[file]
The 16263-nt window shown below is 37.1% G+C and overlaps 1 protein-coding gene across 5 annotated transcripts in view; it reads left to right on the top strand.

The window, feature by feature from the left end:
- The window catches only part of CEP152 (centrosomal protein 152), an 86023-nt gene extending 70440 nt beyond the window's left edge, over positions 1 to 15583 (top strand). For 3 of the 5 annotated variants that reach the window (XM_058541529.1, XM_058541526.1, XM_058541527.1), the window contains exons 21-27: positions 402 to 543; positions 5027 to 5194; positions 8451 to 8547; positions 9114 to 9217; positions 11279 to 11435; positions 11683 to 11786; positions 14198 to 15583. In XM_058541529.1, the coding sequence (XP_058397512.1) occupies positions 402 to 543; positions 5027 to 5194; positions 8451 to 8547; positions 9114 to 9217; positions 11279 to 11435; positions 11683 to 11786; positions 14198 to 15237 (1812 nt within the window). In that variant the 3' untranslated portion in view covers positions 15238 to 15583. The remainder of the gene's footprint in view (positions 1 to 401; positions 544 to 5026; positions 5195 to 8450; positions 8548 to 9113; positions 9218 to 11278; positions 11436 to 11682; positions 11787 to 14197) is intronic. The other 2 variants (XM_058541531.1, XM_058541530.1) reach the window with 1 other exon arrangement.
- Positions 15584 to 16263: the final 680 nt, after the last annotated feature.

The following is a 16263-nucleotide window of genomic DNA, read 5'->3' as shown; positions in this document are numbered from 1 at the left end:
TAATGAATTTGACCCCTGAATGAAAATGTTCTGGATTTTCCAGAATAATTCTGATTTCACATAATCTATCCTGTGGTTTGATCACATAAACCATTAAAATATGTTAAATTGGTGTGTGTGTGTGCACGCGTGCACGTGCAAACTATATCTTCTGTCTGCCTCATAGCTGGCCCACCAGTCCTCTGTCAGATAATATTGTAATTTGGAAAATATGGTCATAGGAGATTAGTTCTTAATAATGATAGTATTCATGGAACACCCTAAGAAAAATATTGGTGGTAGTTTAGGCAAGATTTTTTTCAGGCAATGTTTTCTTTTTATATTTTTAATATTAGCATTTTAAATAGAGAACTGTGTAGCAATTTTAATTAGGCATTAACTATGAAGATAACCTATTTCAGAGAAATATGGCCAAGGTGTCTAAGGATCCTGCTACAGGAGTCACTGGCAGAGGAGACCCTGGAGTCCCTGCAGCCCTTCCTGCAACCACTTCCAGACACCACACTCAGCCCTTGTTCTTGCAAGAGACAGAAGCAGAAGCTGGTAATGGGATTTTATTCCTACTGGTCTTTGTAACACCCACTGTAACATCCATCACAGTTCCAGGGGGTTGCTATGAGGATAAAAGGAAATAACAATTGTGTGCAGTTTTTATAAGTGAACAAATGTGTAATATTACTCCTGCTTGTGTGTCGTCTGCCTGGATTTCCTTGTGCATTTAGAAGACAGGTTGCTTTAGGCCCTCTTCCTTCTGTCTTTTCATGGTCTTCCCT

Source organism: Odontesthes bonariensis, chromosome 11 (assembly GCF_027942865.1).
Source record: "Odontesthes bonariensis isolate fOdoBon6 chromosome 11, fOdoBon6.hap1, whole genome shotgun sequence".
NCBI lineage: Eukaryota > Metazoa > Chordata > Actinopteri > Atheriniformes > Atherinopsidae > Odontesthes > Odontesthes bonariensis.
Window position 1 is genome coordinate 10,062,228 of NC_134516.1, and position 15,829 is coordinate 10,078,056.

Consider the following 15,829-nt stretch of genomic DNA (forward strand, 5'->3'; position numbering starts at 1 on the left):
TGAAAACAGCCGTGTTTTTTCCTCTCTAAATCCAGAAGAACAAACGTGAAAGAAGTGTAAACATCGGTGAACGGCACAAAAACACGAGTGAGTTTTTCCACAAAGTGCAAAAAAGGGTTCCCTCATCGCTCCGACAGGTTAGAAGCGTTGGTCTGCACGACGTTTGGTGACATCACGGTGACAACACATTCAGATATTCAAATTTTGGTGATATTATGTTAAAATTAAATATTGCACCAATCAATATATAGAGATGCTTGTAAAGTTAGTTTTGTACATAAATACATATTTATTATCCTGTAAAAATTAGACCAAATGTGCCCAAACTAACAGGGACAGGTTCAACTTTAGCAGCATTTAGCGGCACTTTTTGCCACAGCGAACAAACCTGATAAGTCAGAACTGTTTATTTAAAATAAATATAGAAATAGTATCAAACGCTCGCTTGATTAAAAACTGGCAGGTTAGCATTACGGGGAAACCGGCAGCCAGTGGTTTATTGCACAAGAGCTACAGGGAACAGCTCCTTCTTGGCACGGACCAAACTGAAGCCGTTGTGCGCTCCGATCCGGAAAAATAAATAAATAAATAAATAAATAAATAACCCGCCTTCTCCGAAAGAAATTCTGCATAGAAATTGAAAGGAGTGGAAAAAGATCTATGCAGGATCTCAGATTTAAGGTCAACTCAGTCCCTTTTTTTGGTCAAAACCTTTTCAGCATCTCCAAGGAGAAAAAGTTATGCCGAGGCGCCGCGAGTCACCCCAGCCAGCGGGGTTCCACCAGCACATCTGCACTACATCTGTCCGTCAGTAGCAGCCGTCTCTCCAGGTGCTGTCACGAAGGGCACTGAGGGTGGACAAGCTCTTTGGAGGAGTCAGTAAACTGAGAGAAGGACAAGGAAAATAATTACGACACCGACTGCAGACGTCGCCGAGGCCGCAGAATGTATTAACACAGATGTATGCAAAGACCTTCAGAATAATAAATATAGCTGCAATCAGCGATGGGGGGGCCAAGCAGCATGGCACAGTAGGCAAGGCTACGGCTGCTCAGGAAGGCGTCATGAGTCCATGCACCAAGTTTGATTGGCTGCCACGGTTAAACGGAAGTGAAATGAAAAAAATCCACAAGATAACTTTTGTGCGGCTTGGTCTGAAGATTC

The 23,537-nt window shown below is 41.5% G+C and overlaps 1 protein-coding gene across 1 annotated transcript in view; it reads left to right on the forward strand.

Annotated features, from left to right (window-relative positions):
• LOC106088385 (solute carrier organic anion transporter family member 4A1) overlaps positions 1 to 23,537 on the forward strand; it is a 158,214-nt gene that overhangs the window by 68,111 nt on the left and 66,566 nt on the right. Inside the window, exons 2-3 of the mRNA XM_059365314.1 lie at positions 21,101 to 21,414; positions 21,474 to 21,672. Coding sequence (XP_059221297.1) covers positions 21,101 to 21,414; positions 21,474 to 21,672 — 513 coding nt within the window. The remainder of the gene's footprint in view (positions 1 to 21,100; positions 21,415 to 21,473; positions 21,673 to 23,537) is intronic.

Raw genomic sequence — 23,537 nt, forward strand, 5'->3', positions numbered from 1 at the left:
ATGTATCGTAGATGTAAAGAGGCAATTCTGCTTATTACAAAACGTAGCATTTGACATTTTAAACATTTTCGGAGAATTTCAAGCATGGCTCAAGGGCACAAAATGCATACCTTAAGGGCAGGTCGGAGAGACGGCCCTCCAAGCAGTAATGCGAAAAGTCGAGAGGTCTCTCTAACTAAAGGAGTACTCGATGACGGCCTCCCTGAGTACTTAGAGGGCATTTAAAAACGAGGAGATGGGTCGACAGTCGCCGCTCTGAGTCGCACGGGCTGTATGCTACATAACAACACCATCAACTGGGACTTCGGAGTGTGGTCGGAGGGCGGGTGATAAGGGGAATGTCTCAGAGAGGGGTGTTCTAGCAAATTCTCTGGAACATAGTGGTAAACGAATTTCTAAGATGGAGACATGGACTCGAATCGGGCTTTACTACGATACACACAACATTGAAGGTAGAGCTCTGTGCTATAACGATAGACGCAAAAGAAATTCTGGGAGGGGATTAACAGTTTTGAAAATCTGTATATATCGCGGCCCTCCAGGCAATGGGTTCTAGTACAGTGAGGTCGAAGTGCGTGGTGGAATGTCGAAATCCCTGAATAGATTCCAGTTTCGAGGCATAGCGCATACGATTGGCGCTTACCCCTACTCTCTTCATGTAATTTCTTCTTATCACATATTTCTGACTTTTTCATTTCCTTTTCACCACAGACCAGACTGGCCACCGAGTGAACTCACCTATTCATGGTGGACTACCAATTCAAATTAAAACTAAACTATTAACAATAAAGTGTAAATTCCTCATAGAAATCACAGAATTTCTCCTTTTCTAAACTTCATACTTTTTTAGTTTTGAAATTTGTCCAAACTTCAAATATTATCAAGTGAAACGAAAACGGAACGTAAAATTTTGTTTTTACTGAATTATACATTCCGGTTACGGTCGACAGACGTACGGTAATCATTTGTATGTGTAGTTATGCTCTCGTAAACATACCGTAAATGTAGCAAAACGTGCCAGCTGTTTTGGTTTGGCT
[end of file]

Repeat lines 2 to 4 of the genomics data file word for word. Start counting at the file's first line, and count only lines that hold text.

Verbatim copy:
The window, feature by feature from the left end:
- The window catches only part of CEP152 (centrosomal protein 152), an 86023-nt gene extending 70440 nt beyond the window's left edge, over positions 1 to 15583 (top strand). For 3 of the 5 annotated variants that reach the window (XM_058541529.1, XM_058541526.1, XM_058541527.1), the window contains exons 21-27: positions 402 to 543; positions 5027 to 5194; positions 8451 to 8547; positions 9114 to 9217; positions 11279 to 11435; positions 11683 to 11786; positions 14198 to 15583. In XM_058541529.1, the coding sequence (XP_058397512.1) occupies positions 402 to 543; positions 5027 to 5194; positions 8451 to 8547; positions 9114 to 9217; positions 11279 to 11435; positions 11683 to 11786; positions 14198 to 15237 (1812 nt within the window). In that variant the 3' untranslated portion in view covers positions 15238 to 15583. The remainder of the gene's footprint in view (positions 1 to 401; positions 544 to 5026; positions 5195 to 8450; positions 8548 to 9113; positions 9218 to 11278; positions 11436 to 11682; positions 11787 to 14197) is intronic. The other 2 variants (XM_058541531.1, XM_058541530.1) reach the window with 1 other exon arrangement.
- Positions 15584 to 16263: the final 680 nt, after the last annotated feature.